Festivus “For the Rest of Us #AiringofGrievances
Festivus is both a parody and a secular holiday celebrated on December 23 that serves as an alternative to participating in the pressures and commercialism of the Christmas season. It has been described as "the perfect secular theme for an all-inclusive December gathering"
Originally a family tradition of scriptwriter Dan O'Keefe, who worked on the American sitcom Seinfeld, Festivus entered popular culture after it was made the focus of the 1997 episode "The Strike"
Because of this many think it's just a parody holiday because o Seinfeld, however, O'Keefe's family celebrated Festivus as early as February 1966, as a celebration of Daniel O'Keefe's first date with his future wife, Deborah. In 1982, Daniel O'Keefe wrote a book, Stolen Lightning: The Social Theory of Magic, that deals with idiosyncratic ritual and its social significance, a theme relevant to Festivus tradition.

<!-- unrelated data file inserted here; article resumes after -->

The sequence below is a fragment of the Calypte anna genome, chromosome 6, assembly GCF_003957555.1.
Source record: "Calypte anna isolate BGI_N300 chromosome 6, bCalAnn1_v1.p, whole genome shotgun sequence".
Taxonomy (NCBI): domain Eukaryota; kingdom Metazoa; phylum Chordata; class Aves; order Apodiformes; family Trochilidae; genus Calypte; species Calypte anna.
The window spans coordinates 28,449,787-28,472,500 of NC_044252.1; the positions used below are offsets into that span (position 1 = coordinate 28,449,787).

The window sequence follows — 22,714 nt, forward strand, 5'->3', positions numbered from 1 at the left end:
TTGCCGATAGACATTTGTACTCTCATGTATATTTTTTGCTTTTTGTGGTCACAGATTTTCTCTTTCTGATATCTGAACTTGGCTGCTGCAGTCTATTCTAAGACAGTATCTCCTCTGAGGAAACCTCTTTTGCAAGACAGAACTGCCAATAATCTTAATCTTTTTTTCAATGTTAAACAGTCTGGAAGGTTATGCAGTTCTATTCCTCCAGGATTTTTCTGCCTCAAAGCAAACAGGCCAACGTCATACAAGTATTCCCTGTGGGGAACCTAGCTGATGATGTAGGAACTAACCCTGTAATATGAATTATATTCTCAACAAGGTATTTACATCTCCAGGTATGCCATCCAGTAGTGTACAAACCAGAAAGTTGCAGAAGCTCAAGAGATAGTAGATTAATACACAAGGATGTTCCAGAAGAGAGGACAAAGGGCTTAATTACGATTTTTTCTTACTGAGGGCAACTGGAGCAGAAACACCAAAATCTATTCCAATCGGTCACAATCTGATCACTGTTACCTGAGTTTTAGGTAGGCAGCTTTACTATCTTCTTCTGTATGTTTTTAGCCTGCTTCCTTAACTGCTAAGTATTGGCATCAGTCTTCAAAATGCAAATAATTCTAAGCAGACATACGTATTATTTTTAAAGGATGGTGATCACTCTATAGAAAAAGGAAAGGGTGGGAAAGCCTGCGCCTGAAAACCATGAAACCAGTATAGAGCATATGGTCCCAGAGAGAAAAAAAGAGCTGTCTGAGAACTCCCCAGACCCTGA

it is now celebrated on December 23, as depicted in a Seinfeld episode written by O'Keefe's son. The holiday's celebration, as it was shown on Seinfeld, includes a Festivus dinner, an unadorned aluminum Festivus pole, practices such as the "Airing of Grievances" and "Feats of Strength", and the labeling of easily explainable events as "Festivus miracles"
The tradition of Festivus begins with an aluminum pole. Frank Costanza cites its "very high strength-to-weight ratio" as appealing. During Festivus, the pole is displayed unadorned. According to Frank, "I find tinsel distracting." Dan O'Keefe credits fellow Seinfeld writer Jeff Schaffer with introducing the concept. The aluminum pole was not part of the original O'Keefe family celebration, which centered around putting a clock in a bag and nailing it to a wall.
In a 2013 CNN segment on the Origins of Festivus, O'Keefe spoke about the real-life experiences related to the holiday. O'Keefe's father, who originated some of the now-recognized Festivus traditions, used a clock, not an aluminum pole. O'Keefe told CNN:
"The real symbol of the holiday was a clock that my dad put in a bag and nailed to the wall every year...I don't know why, I don't know what it means, he would never tell me. He would always say, 'That's not for you to know.
Families can now get their own Festivus Pole: https://www.facebook.com/festivuspoles
Airing of Grievances
Feats of Strength